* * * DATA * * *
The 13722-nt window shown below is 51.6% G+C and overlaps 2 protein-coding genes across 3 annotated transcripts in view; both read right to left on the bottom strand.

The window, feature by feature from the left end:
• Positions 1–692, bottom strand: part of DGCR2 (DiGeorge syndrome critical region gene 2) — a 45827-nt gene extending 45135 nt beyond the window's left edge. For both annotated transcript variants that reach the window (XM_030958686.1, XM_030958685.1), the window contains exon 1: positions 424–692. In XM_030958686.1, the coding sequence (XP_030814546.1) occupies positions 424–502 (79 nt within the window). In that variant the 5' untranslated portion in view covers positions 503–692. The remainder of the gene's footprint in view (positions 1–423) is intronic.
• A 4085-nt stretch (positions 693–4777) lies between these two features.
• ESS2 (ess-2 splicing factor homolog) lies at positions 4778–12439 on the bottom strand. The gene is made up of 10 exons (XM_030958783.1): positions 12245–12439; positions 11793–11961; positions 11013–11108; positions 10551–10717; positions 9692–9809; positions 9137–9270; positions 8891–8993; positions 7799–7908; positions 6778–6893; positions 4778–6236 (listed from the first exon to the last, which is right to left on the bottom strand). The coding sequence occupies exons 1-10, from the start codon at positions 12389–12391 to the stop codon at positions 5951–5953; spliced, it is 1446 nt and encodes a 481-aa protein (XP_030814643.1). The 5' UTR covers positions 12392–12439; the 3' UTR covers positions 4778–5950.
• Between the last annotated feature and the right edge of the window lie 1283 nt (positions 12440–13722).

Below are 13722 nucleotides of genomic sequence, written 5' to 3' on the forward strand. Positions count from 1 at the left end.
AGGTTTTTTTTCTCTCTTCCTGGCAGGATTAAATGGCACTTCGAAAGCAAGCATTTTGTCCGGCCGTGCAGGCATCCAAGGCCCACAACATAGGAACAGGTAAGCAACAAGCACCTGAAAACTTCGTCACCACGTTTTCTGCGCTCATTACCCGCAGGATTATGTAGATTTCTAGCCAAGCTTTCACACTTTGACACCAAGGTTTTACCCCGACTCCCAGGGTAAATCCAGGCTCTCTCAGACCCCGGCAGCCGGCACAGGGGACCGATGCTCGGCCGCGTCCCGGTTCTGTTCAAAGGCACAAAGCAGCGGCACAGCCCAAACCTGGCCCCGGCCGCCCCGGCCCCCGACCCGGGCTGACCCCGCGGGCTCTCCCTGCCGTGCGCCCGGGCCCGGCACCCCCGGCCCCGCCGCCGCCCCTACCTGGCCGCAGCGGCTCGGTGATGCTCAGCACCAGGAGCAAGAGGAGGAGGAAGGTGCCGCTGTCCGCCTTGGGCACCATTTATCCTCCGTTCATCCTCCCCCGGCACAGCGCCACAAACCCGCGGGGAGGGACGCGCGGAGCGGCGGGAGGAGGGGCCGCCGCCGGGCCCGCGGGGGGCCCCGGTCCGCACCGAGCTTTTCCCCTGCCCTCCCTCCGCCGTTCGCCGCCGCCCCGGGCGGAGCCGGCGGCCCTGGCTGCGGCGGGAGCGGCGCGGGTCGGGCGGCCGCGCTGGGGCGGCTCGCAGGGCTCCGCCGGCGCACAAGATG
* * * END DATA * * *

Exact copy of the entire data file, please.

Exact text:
The 13722-nt window shown below is 51.6% G+C and overlaps 2 protein-coding genes across 3 annotated transcripts in view; both read right to left on the bottom strand.

The window, feature by feature from the left end:
• Positions 1–692, bottom strand: part of DGCR2 (DiGeorge syndrome critical region gene 2) — a 45827-nt gene extending 45135 nt beyond the window's left edge. For both annotated transcript variants that reach the window (XM_030958686.1, XM_030958685.1), the window contains exon 1: positions 424–692. In XM_030958686.1, the coding sequence (XP_030814546.1) occupies positions 424–502 (79 nt within the window). In that variant the 5' untranslated portion in view covers positions 503–692. The remainder of the gene's footprint in view (positions 1–423) is intronic.
• A 4085-nt stretch (positions 693–4777) lies between these two features.
• ESS2 (ess-2 splicing factor homolog) lies at positions 4778–12439 on the bottom strand. The gene is made up of 10 exons (XM_030958783.1): positions 12245–12439; positions 11793–11961; positions 11013–11108; positions 10551–10717; positions 9692–9809; positions 9137–9270; positions 8891–8993; positions 7799–7908; positions 6778–6893; positions 4778–6236 (listed from the first exon to the last, which is right to left on the bottom strand). The coding sequence occupies exons 1-10, from the start codon at positions 12389–12391 to the stop codon at positions 5951–5953; spliced, it is 1446 nt and encodes a 481-aa protein (XP_030814643.1). The 5' UTR covers positions 12392–12439; the 3' UTR covers positions 4778–5950.
• Between the last annotated feature and the right edge of the window lie 1283 nt (positions 12440–13722).

Below are 13722 nucleotides of genomic sequence, written 5' to 3' on the forward strand. Positions count from 1 at the left end.
AGGTTTTTTTTCTCTCTTCCTGGCAGGATTAAATGGCACTTCGAAAGCAAGCATTTTGTCCGGCCGTGCAGGCATCCAAGGCCCACAACATAGGAACAGGTAAGCAACAAGCACCTGAAAACTTCGTCACCACGTTTTCTGCGCTCATTACCCGCAGGATTATGTAGATTTCTAGCCAAGCTTTCACACTTTGACACCAAGGTTTTACCCCGACTCCCAGGGTAAATCCAGGCTCTCTCAGACCCCGGCAGCCGGCACAGGGGACCGATGCTCGGCCGCGTCCCGGTTCTGTTCAAAGGCACAAAGCAGCGGCACAGCCCAAACCTGGCCCCGGCCGCCCCGGCCCCCGACCCGGGCTGACCCCGCGGGCTCTCCCTGCCGTGCGCCCGGGCCCGGCACCCCCGGCCCCGCCGCCGCCCCTACCTGGCCGCAGCGGCTCGGTGATGCTCAGCACCAGGAGCAAGAGGAGGAGGAAGGTGCCGCTGTCCGCCTTGGGCACCATTTATCCTCCGTTCATCCTCCCCCGGCACAGCGCCACAAACCCGCGGGGAGGGACGCGCGGAGCGGCGGGAGGAGGGGCCGCCGCCGGGCCCGCGGGGGGCCCCGGTCCGCACCGAGCTTTTCCCCTGCCCTCCCTCCGCCGTTCGCCGCCGCCCCGGGCGGAGCCGGCGGCCCTGGCTGCGGCGGGAGCGGCGCGGGTCGGGCGGCCGCGCTGGGGCGGCTCGCAGGGCTCCGCCGGCGCACAAGATG